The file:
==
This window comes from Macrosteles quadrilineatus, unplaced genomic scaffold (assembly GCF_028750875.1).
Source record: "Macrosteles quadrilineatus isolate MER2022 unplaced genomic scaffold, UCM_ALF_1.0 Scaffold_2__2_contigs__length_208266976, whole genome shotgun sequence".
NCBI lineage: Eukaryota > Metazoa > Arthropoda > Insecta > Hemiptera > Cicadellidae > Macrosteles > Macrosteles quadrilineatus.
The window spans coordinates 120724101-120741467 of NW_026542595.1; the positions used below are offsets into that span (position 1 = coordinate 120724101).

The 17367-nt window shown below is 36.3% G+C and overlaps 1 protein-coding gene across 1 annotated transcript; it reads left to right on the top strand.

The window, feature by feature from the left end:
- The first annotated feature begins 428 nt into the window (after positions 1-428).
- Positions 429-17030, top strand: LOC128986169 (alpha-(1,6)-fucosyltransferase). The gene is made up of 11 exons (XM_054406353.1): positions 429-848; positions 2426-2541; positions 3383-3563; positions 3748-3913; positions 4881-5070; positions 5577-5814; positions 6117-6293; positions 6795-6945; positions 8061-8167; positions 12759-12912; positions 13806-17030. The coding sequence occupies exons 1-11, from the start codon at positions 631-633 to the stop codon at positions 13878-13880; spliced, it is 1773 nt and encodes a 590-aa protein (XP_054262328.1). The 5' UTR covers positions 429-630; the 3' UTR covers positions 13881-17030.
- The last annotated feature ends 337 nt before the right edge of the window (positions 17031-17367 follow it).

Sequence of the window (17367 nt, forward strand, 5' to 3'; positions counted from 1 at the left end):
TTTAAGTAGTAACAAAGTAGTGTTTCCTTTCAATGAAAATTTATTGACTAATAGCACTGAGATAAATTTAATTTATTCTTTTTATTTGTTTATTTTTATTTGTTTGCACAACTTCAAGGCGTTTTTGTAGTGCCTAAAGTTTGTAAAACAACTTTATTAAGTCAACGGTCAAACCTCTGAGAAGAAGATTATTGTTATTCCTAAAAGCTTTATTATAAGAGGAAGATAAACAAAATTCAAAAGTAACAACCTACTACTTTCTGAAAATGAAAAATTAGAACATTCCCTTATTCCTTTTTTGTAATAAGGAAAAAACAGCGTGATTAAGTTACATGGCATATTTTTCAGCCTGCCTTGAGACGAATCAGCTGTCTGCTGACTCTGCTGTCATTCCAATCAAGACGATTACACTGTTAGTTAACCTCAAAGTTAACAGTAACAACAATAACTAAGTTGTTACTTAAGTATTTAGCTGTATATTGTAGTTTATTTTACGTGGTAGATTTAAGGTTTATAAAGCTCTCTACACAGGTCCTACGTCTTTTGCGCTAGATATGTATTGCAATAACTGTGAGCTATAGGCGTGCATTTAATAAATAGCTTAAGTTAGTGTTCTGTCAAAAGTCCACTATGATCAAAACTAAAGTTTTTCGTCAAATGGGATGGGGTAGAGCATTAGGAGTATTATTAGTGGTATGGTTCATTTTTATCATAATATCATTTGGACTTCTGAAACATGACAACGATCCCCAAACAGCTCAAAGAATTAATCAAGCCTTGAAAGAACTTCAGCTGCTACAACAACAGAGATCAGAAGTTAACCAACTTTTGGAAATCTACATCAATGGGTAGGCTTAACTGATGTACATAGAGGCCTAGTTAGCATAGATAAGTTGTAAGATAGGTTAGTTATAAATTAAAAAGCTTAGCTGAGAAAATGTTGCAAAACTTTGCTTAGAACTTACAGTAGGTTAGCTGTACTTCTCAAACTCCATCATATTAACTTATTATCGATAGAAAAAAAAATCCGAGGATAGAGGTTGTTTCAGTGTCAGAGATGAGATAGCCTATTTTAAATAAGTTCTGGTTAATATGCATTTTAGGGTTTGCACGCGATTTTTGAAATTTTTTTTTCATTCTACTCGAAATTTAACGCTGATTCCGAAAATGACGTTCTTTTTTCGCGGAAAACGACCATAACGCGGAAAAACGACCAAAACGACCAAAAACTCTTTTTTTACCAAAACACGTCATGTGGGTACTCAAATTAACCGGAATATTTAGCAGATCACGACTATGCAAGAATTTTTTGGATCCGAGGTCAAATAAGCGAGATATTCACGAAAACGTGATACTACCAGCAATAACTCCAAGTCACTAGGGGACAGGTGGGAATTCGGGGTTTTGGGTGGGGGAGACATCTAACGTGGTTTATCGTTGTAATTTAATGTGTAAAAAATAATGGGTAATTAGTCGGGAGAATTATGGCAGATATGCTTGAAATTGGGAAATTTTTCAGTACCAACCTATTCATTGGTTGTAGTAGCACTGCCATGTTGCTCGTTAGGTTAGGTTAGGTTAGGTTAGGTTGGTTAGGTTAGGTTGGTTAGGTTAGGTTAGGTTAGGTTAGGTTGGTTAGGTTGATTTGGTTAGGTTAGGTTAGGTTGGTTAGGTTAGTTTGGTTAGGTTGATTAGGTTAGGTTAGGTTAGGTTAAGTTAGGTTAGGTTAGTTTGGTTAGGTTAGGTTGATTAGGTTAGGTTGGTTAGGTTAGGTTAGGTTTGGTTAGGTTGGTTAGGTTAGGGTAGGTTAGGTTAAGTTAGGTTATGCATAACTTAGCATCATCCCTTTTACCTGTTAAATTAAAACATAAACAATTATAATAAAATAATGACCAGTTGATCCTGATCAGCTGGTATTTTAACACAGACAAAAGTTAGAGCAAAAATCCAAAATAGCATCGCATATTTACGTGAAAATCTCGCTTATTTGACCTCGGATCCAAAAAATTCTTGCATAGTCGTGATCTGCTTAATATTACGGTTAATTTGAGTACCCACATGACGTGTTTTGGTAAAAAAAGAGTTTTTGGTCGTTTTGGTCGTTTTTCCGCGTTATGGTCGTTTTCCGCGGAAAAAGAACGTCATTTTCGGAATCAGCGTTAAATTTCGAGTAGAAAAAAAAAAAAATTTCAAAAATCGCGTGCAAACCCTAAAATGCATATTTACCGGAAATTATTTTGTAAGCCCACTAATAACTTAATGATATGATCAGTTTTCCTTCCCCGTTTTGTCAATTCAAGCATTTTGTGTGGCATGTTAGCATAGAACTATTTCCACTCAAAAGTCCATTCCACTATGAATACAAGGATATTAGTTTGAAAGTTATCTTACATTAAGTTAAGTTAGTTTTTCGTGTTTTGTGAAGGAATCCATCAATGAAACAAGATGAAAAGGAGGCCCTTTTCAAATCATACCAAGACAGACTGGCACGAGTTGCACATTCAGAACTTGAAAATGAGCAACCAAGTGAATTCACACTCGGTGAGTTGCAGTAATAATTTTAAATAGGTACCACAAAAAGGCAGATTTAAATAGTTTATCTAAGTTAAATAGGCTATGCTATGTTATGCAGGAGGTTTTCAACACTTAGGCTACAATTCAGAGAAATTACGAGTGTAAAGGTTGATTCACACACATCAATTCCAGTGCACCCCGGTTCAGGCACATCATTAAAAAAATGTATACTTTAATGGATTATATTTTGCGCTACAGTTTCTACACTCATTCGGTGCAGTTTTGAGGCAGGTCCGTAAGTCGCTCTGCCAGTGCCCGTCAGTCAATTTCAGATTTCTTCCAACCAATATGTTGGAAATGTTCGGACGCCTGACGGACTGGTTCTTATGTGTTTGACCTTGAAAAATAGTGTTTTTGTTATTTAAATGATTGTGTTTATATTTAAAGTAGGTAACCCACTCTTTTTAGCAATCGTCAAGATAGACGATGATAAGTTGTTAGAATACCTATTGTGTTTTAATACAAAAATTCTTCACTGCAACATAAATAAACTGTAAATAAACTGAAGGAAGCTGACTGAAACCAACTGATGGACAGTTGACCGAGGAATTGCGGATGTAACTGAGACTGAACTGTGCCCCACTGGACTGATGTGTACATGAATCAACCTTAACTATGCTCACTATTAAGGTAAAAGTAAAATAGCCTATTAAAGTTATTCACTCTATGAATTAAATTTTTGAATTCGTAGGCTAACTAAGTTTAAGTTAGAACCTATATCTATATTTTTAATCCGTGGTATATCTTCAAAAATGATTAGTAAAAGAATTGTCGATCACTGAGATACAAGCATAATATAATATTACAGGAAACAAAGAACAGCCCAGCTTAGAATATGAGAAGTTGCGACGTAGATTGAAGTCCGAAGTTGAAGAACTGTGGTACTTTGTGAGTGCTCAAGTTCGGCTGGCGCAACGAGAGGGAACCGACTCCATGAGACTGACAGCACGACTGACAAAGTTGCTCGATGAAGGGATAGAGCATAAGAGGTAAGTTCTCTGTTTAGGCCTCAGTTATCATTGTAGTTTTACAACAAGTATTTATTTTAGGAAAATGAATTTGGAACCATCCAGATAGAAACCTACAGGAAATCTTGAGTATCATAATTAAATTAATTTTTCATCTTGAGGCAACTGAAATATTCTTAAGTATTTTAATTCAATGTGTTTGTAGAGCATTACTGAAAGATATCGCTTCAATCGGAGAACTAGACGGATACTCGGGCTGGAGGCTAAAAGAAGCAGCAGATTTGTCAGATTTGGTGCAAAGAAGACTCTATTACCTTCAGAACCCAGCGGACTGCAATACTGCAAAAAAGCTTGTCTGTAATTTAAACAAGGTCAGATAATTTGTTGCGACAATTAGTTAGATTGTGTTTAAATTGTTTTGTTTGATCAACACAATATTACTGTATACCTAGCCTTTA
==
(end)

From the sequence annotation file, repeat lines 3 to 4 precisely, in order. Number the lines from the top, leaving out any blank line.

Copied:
NCBI lineage: Eukaryota > Metazoa > Arthropoda > Insecta > Hemiptera > Cicadellidae > Macrosteles > Macrosteles quadrilineatus.
The window spans coordinates 120724101-120741467 of NW_026542595.1; the positions used below are offsets into that span (position 1 = coordinate 120724101).